Slideshow at the bottom of this article may N be S for your W, think before you scroll to the bottom, just in case.
Walk into the back room of your local sex shop, and you might be surprised at what you find. Overstocked dildos, you ask? Porn for rent? “Arcades” that have nothing to do with PacMan or Mortal Combat? Not if you’re at the Good Vibrations on Polk Street, which features an art gallery behind the store’s front room.
That’s not to say what you’ll find in the gallery isn’t sexy as hell. Featured currently are the painting, drawings and sculptures of of three locals in a show called “Voluptuary: Expressions of Eros.” The work is a playful visual treat and, like this article, definitely NSFW.
Apaulo Hart on the wall to your left. Framed drawings of kinky, sexualized fairy tales carry captions like, “Little Miss Muffet’s Itsy Bitsy Spider,” while displaying said Muffet spoon feeding a submissive trapped in a spiderweb of bondage rope.Upon entering, you’ll find the illustrations of
“I have been drawing since I could hold a pencil, and a perv probably just as long,” says Hart in his artists’ statement. Originally studying graphic design in Phoenix, Hart abandoned the field for the pursuit of illustration and moved to San Francisco in 2004. He preferred drawing kinky fairy tales for himself over designing ads for someone else. Referring to the common route of advertising work taken by many graphic designers, Hart says, “I don’t want to make people buy things they don’t need.”
“Let’s put it this way,” he continues, “I can be very good at doing what I’m told, but when it comes to my art, it has to be consensual.” Indeed, the plethora of dominatrix characters in Hart’s illustrations speaks to this dominant-submissive theme. A detailed rendering of my friend Sadie Lune, another artist in the show who does visual and performance art in San Francisco, shows the lady as a mermaid entangled with an octopus, framed by a full moon and her whip raised high.
“When I’m doing a piece on a dominatrix, she speaks to me and has a list of things she wants in the piece. I have a DS artist relationship,” explains Hart.
Lune’s work, found on the far wall of the gallery, continues the sea creature trope. An figure with an octopus head gives, er, head to a torso rendered in algal greens, hints of ocher and a background of sunset purple in the painting titled “Puget Sound.” Why sea creatures?
“Because I think they’re really hot,” explains Lune. “They’re so wet and slippery, but alive. The way they move is sexy, and the ocean turns me on.” Reason enough. The sensual love that Lune imagines between sea creatures is palpable in the smaller paintings of lesbian mermaid entanglement that one finds as her wall rounds the bend. Lune reminds me she is “mermaid identified.” As she explains, I start to notice not just the giant octopus earrings worn by the artist, but also the aquamarine fishnet stockings and body hugging, mermaid-esque dress she wears. And the octopus theme?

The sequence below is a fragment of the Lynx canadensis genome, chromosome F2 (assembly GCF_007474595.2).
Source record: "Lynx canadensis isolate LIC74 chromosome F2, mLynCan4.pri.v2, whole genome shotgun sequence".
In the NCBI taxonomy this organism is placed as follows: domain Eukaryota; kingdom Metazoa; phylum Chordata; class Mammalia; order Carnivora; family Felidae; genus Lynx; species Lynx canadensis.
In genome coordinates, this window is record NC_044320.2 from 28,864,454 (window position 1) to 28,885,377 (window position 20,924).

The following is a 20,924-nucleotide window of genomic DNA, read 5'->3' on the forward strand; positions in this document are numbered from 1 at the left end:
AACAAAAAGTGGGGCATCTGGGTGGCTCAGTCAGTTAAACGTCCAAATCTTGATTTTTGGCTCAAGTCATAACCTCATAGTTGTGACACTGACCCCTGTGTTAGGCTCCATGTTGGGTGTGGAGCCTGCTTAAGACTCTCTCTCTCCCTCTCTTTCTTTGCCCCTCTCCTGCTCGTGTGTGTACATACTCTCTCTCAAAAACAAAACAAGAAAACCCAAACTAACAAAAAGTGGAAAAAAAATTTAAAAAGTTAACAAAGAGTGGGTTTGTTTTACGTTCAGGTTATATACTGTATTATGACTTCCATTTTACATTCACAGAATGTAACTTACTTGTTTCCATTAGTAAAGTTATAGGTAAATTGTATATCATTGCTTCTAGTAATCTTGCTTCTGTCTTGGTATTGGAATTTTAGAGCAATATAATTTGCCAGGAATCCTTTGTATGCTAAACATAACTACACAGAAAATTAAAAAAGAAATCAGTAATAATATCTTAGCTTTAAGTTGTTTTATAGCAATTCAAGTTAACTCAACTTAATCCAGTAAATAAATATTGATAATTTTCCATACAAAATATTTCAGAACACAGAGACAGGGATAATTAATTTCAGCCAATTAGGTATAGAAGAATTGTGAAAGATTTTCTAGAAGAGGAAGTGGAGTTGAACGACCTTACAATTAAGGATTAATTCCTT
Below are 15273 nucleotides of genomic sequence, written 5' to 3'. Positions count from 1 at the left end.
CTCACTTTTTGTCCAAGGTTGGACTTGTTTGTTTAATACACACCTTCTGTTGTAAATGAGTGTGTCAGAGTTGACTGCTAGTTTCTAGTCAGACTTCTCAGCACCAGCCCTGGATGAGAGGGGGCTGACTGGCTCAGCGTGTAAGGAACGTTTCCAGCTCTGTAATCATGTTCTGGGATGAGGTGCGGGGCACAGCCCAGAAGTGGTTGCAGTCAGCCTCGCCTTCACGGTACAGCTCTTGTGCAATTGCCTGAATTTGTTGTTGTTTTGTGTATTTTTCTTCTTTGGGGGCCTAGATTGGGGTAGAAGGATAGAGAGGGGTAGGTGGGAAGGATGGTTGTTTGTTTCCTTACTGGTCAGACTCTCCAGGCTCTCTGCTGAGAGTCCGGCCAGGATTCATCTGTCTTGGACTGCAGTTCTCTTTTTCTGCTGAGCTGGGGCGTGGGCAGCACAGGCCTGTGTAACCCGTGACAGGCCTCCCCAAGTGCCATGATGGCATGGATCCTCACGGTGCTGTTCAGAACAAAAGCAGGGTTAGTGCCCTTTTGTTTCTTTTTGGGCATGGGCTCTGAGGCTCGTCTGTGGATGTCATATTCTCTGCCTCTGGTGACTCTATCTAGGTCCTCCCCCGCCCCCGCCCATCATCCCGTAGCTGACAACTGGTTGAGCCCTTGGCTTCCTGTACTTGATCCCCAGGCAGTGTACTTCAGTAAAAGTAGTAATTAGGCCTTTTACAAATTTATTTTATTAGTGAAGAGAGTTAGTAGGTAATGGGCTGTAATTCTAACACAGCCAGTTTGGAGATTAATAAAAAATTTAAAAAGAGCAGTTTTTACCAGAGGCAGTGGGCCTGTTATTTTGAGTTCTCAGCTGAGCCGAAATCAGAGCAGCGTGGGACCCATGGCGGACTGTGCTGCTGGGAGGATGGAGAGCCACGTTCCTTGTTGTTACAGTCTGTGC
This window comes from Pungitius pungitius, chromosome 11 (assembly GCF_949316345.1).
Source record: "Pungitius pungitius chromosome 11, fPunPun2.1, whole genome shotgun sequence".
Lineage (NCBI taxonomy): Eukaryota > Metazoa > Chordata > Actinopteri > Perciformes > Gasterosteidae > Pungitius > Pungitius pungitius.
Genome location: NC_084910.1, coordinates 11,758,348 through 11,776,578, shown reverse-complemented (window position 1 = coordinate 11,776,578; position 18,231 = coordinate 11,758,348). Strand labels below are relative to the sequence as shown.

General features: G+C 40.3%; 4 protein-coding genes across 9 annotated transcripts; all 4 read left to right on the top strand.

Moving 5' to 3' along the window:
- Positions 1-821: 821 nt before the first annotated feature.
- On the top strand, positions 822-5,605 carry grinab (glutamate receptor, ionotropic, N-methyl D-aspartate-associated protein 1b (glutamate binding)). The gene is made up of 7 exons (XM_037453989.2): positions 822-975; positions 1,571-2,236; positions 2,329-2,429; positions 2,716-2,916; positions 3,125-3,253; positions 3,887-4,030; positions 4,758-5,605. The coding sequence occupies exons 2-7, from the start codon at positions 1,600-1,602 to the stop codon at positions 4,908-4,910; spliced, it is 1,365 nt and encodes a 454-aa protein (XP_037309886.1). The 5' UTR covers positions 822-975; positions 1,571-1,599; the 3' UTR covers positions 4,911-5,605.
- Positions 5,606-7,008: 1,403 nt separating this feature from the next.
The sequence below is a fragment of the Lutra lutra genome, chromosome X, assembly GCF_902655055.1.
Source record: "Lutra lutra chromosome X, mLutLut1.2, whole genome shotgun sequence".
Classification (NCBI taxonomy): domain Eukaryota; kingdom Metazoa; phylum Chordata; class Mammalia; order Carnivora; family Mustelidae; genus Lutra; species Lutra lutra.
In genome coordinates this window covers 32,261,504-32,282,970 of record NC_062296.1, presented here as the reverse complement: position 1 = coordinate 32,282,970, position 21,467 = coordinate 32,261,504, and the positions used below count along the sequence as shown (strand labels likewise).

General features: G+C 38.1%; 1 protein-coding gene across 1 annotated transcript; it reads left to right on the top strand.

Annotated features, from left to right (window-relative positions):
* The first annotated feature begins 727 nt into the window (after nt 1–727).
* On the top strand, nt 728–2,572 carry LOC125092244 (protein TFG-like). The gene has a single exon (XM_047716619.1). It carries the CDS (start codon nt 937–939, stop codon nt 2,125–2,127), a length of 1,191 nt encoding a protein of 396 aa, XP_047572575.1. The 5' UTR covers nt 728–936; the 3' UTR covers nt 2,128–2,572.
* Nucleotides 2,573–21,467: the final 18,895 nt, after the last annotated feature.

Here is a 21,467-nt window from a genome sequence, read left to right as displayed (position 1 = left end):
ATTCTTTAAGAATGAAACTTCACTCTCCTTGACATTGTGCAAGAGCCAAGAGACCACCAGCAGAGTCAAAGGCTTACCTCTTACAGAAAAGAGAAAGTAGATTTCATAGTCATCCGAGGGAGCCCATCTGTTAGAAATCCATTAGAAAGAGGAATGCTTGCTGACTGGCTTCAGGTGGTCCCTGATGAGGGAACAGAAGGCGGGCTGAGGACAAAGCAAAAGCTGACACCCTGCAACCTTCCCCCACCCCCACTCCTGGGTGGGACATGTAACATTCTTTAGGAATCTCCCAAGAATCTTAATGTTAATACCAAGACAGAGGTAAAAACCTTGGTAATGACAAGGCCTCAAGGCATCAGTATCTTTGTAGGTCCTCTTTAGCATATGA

“I’m really into octopuses…They’re both sexy and delicious. And they’re intelligent! It’s all the things I like in a mate.” . So, it’s octopuses and not octopi? “Octopuses.” Sounds more like pussy, I suggest. “Yes! I dressed up as an octopussy for Halloween,” Lune enthuses. “I rope bondaged an Octopus behind me and wore a cat suit. Also, I wore a vagina puppet, just to cover all my bases.”
For a more terrestrial encounter, keep walking along the wall to the sculptures by Ana Bedolla. The pieces are crafted with dried plants and other objects into shapes that would make Georgia O’Keeffe blush. The pieces move from smaller to larger along the wall, and come to a stop next to a large wooden bookshelf full of test tubes, beakers and text books displaying graphs of embryonic and ecological development. The case blends ideas of fragile human beginnings with the life that starts in the earth.
“The idea of making these pods came to me after having a dream where humans couldn’t reproduce,” elaborates Bedolla in her artist’s statement, “so they literally were born deep inside the earth. The earth worked as the mother and womb of all humans which led them to appreciate and praise the earth like no other creature we know today.”
Bedolla thought the dream was especially pertinent because “we’re so cautious about the earth right now,” she tells me. But without the artist’s statement as explanation, the message of the work is very subtle. “I make this art more for me than for anyone else,” she allows. “It just makes me happy, how I’m feeling when it all comes together, more than how anyone reacts to it.”
Like Hart, Bedolla turned away from a commercial art program in 3D animation at the Art Institute of California after she took her first sculpture class. She transferred to the Academy of Arts and pursued sculpture, though no one else in her family of nine siblings had ever shown artistic leanings.
Good Vibrations hosts art shows about every two months. Lune was especially excited to display her work in this most auspicious of galleries, because “the Good Vibes mission has revolutionized the way people relate to [sex]. It encourages people who want to explore and experiment, and to masturbate.”
Originally from the east coast, Lune tells me about the not-so-woman-friendly sex stores she first encountered. “I grew up in Baltimore MD, and I was sexually adventurous, but not everybody is. [The sex stores there] are the kind of places where, if you’re a girl, every other person was like, ‘ohhhh,’ checking you out. I thought it was fun, but not everybody does.”
Check out the fun for FREE at the “Voluptuary: Expressions of Eros” show, running now through March 15th at Good Vibrations on 1620- Polk St. Also worth noting: if you make it to the opening of a Good Vibes show like I did last night, you get a discount card for 15% off! Also available for other Good Vibes events.